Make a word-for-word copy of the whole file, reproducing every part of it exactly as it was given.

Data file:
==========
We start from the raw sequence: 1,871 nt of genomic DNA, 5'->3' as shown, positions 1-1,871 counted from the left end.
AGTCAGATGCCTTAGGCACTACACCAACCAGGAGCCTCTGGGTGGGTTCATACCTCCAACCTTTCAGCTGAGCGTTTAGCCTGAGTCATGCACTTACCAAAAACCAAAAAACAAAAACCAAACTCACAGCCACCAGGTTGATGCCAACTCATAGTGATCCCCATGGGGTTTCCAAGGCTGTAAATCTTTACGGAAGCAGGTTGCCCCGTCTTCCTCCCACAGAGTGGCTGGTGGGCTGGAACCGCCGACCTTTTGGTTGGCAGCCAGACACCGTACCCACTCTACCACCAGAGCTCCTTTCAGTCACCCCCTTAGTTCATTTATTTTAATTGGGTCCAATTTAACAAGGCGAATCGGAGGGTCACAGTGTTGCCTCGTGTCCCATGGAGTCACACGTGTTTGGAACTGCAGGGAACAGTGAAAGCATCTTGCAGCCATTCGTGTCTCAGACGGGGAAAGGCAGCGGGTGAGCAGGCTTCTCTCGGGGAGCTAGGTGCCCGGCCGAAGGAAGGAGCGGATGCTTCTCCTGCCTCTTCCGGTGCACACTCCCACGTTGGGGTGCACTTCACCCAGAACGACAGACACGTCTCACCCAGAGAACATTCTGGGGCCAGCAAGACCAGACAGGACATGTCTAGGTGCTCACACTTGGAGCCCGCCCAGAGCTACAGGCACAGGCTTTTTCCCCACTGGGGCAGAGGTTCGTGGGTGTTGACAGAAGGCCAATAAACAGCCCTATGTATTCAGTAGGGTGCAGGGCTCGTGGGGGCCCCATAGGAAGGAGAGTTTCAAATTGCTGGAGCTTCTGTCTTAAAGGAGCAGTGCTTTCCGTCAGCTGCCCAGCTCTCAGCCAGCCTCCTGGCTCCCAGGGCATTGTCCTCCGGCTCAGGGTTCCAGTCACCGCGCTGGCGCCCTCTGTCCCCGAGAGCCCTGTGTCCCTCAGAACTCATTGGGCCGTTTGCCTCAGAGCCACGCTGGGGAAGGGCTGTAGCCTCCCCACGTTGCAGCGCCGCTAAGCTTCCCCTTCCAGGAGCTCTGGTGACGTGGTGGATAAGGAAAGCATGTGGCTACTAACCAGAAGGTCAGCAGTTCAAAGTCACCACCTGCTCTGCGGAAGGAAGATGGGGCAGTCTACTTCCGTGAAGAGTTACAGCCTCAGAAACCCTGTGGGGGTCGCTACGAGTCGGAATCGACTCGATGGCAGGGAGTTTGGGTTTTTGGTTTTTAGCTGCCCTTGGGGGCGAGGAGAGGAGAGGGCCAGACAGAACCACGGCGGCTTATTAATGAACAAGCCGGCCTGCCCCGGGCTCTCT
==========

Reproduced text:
We start from the raw sequence: 1,871 nt of genomic DNA, 5'->3' as shown, positions 1-1,871 counted from the left end.
AGTCAGATGCCTTAGGCACTACACCAACCAGGAGCCTCTGGGTGGGTTCATACCTCCAACCTTTCAGCTGAGCGTTTAGCCTGAGTCATGCACTTACCAAAAACCAAAAAACAAAAACCAAACTCACAGCCACCAGGTTGATGCCAACTCATAGTGATCCCCATGGGGTTTCCAAGGCTGTAAATCTTTACGGAAGCAGGTTGCCCCGTCTTCCTCCCACAGAGTGGCTGGTGGGCTGGAACCGCCGACCTTTTGGTTGGCAGCCAGACACCGTACCCACTCTACCACCAGAGCTCCTTTCAGTCACCCCCTTAGTTCATTTATTTTAATTGGGTCCAATTTAACAAGGCGAATCGGAGGGTCACAGTGTTGCCTCGTGTCCCATGGAGTCACACGTGTTTGGAACTGCAGGGAACAGTGAAAGCATCTTGCAGCCATTCGTGTCTCAGACGGGGAAAGGCAGCGGGTGAGCAGGCTTCTCTCGGGGAGCTAGGTGCCCGGCCGAAGGAAGGAGCGGATGCTTCTCCTGCCTCTTCCGGTGCACACTCCCACGTTGGGGTGCACTTCACCCAGAACGACAGACACGTCTCACCCAGAGAACATTCTGGGGCCAGCAAGACCAGACAGGACATGTCTAGGTGCTCACACTTGGAGCCCGCCCAGAGCTACAGGCACAGGCTTTTTCCCCACTGGGGCAGAGGTTCGTGGGTGTTGACAGAAGGCCAATAAACAGCCCTATGTATTCAGTAGGGTGCAGGGCTCGTGGGGGCCCCATAGGAAGGAGAGTTTCAAATTGCTGGAGCTTCTGTCTTAAAGGAGCAGTGCTTTCCGTCAGCTGCCCAGCTCTCAGCCAGCCTCCTGGCTCCCAGGGCATTGTCCTCCGGCTCAGGGTTCCAGTCACCGCGCTGGCGCCCTCTGTCCCCGAGAGCCCTGTGTCCCTCAGAACTCATTGGGCCGTTTGCCTCAGAGCCACGCTGGGGAAGGGCTGTAGCCTCCCCACGTTGCAGCGCCGCTAAGCTTCCCCTTCCAGGAGCTCTGGTGACGTGGTGGATAAGGAAAGCATGTGGCTACTAACCAGAAGGTCAGCAGTTCAAAGTCACCACCTGCTCTGCGGAAGGAAGATGGGGCAGTCTACTTCCGTGAAGAGTTACAGCCTCAGAAACCCTGTGGGGGTCGCTACGAGTCGGAATCGACTCGATGGCAGGGAGTTTGGGTTTTTGGTTTTTAGCTGCCCTTGGGGGCGAGGAGAGGAGAGGGCCAGACAGAACCACGGCGGCTTATTAATGAACAAGCCGGCCTGCCCCGGGCTCTCT